Australia out for revenge against confident Proteas
PERTH (Reuters) - In an era of test cricket where home advantage is proving all but decisive, Australia's three-match series against South Africa offers the rare prospect of a genuinely even contest.
The series starts on Thursday in Perth, where South Africa ruined Ricky Ponting's farewell with a big win to clinch the 2012 series - the last Australia lost on home soil.
On the road, however, Australia, like most other top nations, have had plenty of experience of losing series in recent years and not just in the longest form of the game.
While the 3-0 drubbing in Sri Lanka in September that lost them the number one test ranking just reinforced the notion that Australia's batsmen cannot play spin very well, the recent 5-0 ODI whitewash in South Africa was an historic humiliation.
Local hopes of revenge rest on the return of rested frontline pace bowlers Josh Hazlewood and Mitchell Starc, even if the latter is not yet firing on all cylinders after suffering a nasty gash to his leg in training last month.
Australia's batting rarely fails to fire on home soil and, even in a side rebuilding after a string of retirements, runs can be expected right through the order from pugnacious opener David Warner to obdurate tailender Nathan Lyon.
South Africa, in the absence of the injured AB de Villiers, will be more reliant on Hashim Amla and Faf du Plessis but they have quality in the area history suggests is key for tourists in Australia - pace bowling.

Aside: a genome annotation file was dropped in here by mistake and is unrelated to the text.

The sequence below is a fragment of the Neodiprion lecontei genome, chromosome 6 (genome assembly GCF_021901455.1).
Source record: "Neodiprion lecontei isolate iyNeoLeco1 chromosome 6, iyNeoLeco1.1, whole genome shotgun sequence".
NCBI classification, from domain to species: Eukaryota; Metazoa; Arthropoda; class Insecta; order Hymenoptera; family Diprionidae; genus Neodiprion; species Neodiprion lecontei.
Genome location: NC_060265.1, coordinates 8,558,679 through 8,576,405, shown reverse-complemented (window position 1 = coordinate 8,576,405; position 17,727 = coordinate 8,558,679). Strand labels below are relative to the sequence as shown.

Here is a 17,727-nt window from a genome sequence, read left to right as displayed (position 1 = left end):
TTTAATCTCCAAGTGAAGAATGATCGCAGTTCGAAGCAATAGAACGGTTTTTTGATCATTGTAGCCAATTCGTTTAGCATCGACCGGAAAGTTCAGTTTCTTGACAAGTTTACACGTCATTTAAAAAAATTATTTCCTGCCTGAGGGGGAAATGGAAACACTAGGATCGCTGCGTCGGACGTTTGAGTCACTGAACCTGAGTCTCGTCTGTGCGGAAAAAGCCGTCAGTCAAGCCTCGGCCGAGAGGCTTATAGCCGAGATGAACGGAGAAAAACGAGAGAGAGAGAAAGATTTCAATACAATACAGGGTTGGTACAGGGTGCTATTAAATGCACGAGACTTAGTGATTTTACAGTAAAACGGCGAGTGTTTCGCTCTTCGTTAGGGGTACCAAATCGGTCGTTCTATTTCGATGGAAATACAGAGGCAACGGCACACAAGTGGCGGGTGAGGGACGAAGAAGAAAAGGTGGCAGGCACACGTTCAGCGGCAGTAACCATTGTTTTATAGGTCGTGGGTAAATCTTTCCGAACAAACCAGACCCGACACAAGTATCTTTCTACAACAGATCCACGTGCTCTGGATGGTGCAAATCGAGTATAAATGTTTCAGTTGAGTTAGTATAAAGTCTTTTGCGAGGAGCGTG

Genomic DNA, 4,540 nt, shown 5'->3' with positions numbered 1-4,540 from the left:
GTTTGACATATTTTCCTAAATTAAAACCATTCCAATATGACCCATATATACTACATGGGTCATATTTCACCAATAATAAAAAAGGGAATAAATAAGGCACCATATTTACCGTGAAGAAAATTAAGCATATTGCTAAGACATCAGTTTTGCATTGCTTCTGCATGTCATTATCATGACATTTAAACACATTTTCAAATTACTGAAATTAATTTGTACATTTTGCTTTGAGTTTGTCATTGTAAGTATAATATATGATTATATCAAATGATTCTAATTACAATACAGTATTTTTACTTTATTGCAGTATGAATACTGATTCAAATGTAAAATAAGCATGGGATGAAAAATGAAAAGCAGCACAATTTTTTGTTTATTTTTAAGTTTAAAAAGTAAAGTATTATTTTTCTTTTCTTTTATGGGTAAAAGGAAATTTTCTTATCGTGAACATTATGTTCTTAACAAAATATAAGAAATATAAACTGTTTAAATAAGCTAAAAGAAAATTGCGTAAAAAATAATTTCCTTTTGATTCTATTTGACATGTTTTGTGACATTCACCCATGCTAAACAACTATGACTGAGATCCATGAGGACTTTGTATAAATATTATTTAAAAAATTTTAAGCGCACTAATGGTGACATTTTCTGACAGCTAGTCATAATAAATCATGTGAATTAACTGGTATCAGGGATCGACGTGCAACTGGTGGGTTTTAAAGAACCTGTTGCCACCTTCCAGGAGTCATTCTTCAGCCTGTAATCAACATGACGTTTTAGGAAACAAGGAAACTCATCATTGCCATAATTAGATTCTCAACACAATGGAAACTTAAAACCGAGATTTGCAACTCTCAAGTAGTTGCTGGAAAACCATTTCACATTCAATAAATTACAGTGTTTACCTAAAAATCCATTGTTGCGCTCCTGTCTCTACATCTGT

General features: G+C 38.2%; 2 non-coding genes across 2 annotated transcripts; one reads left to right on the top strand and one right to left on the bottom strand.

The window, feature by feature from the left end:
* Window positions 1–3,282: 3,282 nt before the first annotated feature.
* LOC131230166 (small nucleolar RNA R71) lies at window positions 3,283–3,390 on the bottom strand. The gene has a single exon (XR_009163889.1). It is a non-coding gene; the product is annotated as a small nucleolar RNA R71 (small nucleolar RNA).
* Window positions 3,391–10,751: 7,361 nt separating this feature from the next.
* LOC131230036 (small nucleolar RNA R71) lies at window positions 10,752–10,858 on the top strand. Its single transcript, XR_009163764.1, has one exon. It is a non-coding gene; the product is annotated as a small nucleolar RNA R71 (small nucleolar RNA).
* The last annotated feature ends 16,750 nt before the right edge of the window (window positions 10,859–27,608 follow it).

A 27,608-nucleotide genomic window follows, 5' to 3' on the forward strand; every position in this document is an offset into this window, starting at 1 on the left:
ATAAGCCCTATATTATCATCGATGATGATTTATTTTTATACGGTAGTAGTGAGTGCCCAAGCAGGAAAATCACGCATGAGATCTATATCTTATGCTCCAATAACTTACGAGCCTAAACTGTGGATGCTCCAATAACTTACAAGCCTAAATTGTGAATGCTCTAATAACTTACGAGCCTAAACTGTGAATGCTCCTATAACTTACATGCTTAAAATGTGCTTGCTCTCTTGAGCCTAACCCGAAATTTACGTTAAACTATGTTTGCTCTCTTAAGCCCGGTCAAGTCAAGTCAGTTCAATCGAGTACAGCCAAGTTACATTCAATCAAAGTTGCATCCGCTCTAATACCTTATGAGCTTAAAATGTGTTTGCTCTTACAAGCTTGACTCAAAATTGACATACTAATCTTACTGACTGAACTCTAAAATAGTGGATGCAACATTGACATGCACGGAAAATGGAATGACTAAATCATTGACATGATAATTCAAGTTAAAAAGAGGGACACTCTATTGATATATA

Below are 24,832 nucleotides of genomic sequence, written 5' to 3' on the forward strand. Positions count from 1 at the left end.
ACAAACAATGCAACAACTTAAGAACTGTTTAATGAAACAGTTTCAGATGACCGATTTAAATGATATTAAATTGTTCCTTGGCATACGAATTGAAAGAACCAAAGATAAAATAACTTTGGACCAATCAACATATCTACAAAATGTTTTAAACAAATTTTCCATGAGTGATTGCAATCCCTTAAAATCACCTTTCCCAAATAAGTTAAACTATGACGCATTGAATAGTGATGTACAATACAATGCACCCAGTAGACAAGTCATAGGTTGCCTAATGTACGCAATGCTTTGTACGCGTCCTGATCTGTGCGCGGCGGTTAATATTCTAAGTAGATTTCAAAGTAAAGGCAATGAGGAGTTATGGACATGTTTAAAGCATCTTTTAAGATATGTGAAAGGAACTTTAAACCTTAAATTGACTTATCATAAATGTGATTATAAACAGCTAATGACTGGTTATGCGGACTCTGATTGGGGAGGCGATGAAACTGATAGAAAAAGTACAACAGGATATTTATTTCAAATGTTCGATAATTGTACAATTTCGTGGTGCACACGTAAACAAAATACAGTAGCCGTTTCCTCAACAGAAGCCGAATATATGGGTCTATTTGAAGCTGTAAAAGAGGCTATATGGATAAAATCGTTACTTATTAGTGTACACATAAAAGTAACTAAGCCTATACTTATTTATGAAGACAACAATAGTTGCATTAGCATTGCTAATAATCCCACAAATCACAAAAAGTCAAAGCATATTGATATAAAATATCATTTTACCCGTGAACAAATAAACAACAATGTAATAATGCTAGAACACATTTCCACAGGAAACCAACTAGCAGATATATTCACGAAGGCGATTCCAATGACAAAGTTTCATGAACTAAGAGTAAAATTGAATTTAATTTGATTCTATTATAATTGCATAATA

Dale Steyn spearheads a five-strong unit featuring the experience of Vernan Philander and Morne Morkel, the enthusiasm of Kyle Abbott, and the raw pace of 21-year-old Kagiso Rabada, South Africa's cricketer of the year.
'PLAY THE AUSTRALIAN WAY'
Steyn played on the successful tours of 2008 and 2012 and believes the Proteas have arrived without the inferiority complex that past tourists have brought to Australia.
"I think the guys who are on their first test tour of Australia are coming here with a good feeling because the other guys who have come here before have done well," the 33-year-old said.
"It's not that feeling where in the past when we came here we had our tails between our legs, we are coming here with good history. The boys are comfortable and ready to go."
South Africa's success in Australia is often put down to their comfort on the hard local tracks, which can be similar to those at home, but they could face some unfamiliar conditions this year.
The WACA served up a wicket without its notorious pace and bounce last year, Hobart has often offered up greentops, while last year's first day-night test at Adelaide Oval was something of a lottery for Australian and New Zealand batsmen alike.
What will be more familiar, even under the South Australian lights, is the uncompromising nature of the home crowds and the opposition.
"We're going to play the Australian way," Lyon said on Tuesday. "We're going to compete hard. We're not going to roll over.
"If one of our players is getting a hard time, we're going to stick up for him. We know where the line is. We headbutt it, but we don't go over it."
(Writing by Nick Mulvenney in Sydney, editing by Peter Rutherford)